Like circling a parking lot looking for a good space, the Wheel of Time has turned ’round to Teaser Tuesday.
Making my way through the books I’ve borrowed from the library, this week I’m reading Fault Lines: A History of the United States Since 1974 by Kevin Kruse and Julian Zelizer.
The Goodreads Blurb:
Two award-winning historians explore the origins of a divided America.
If you were asked when America became polarized, your answer would likely depend on your age: you might say during Barack Obama’s presidency, or with the post-9/11 war on terror, or the culture wars of the 1980s and 1990s, or the “Reagan Revolution” and the the rise of the New Right.
For leading historians Kevin M. Kruse and Julian E. Zelizer, it all starts in 1974. In that one year, the nation was rocked by one major event after another: The Watergate crisis and the departure of President Richard Nixon, the first and only U.S. President to resign; the winding down of the Vietnam War and rising doubts about America’s military might; the fallout from the OPEC oil embargo that paralyzed America with the greatest energy crisis in its history; and the desegregation busing riots in South Boston that showed a horrified nation that our efforts to end institutional racism were failing.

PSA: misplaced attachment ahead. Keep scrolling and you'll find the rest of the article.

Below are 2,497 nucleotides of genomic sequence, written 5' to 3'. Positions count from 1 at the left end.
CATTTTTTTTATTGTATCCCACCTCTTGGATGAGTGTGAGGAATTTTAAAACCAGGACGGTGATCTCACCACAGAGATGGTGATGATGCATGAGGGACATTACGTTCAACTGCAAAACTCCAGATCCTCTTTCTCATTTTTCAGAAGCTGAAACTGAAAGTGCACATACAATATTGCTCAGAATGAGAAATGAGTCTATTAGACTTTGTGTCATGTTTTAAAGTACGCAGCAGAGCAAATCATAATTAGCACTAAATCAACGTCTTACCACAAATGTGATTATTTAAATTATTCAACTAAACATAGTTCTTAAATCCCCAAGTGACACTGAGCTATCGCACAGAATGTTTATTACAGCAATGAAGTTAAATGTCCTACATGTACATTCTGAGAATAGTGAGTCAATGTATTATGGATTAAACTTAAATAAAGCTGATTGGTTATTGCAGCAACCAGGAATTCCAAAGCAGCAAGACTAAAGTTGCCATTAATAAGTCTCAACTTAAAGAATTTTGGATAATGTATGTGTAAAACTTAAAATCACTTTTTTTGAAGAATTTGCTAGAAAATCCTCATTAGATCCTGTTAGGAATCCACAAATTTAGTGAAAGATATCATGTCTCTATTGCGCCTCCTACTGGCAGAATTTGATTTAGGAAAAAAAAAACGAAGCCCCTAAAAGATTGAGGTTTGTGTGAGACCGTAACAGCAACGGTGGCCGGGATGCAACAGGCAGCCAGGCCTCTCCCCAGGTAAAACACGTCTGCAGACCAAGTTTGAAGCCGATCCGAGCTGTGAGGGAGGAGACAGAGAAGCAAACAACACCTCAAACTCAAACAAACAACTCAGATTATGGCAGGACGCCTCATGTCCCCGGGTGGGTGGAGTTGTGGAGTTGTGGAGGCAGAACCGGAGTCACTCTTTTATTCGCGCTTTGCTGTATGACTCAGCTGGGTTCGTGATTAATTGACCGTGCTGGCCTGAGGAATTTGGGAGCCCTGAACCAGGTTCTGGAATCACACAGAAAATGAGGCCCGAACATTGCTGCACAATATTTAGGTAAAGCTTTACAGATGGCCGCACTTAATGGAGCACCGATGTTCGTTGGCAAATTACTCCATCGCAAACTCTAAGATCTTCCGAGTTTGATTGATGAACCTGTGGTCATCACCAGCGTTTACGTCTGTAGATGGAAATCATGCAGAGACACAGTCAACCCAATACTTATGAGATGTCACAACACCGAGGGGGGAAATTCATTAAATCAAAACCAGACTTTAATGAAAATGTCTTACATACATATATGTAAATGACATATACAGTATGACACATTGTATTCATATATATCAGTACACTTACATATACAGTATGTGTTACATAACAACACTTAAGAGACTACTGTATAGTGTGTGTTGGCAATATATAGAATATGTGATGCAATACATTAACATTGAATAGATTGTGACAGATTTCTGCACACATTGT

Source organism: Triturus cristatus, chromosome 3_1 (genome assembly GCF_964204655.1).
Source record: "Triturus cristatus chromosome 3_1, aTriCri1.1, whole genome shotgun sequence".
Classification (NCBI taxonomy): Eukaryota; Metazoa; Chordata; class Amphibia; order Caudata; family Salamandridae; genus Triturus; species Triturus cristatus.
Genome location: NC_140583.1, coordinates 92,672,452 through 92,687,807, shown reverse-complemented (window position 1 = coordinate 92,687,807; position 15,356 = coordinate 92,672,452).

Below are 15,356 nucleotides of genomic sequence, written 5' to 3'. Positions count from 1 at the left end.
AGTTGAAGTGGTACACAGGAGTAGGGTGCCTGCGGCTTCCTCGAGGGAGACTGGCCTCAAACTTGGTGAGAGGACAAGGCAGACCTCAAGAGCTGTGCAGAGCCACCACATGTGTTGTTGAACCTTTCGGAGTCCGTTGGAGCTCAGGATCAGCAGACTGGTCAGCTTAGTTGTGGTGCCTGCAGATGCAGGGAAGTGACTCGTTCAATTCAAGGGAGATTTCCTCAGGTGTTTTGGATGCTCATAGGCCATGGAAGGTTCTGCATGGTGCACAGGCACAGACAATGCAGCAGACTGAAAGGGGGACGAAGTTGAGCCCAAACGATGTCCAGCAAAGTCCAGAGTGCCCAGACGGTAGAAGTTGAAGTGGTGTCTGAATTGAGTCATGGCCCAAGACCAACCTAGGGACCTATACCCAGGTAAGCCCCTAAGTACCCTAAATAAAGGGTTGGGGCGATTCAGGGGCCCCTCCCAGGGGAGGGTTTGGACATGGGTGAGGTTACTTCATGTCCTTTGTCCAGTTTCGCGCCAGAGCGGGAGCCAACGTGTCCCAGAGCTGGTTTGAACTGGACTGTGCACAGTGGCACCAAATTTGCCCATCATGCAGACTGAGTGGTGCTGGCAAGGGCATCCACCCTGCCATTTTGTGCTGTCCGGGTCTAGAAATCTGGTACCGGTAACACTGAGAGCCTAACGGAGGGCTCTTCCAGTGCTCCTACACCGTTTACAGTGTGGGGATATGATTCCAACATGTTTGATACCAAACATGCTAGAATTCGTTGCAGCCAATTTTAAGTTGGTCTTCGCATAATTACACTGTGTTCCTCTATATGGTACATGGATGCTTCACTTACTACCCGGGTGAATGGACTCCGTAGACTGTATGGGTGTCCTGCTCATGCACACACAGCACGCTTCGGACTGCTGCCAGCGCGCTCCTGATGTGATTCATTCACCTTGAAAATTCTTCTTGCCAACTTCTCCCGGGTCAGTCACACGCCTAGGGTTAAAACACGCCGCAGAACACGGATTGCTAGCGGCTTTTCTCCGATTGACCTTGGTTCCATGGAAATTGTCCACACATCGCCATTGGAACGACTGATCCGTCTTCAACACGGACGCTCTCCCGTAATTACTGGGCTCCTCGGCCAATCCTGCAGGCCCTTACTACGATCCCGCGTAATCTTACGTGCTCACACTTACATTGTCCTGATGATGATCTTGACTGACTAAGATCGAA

In the years that followed, the story of our own lifetimes would be written. Longstanding historical fault lines over income inequality, racial division, and a revolution in gender roles and sexual norms would deepen and fuel a polarized political landscape. In Fault Lines, Kruse and Zelizer reveal how the divisions of the present day began almost five decades ago, and how they were widened thanks to profound changes in our political system as well as a fracturing media landscape that was repeatedly transformed with the rise of cable TV, the internet, and social media.
How did the United States become so divided? Fault Lines offers a richly told, wide-angle history view toward an answer.
The Truly Random Number Generator sends us to page 7:
Trust in government was the first thing to go.
Review: Furiously Happy by Jenny Lawson
I laughed great big laughs & cried great big tears. There’ve been many books that’ve taught me something important, but this is one of the first books in which I’ve felt seen. I never understood that phrase until now.
What are you reading today?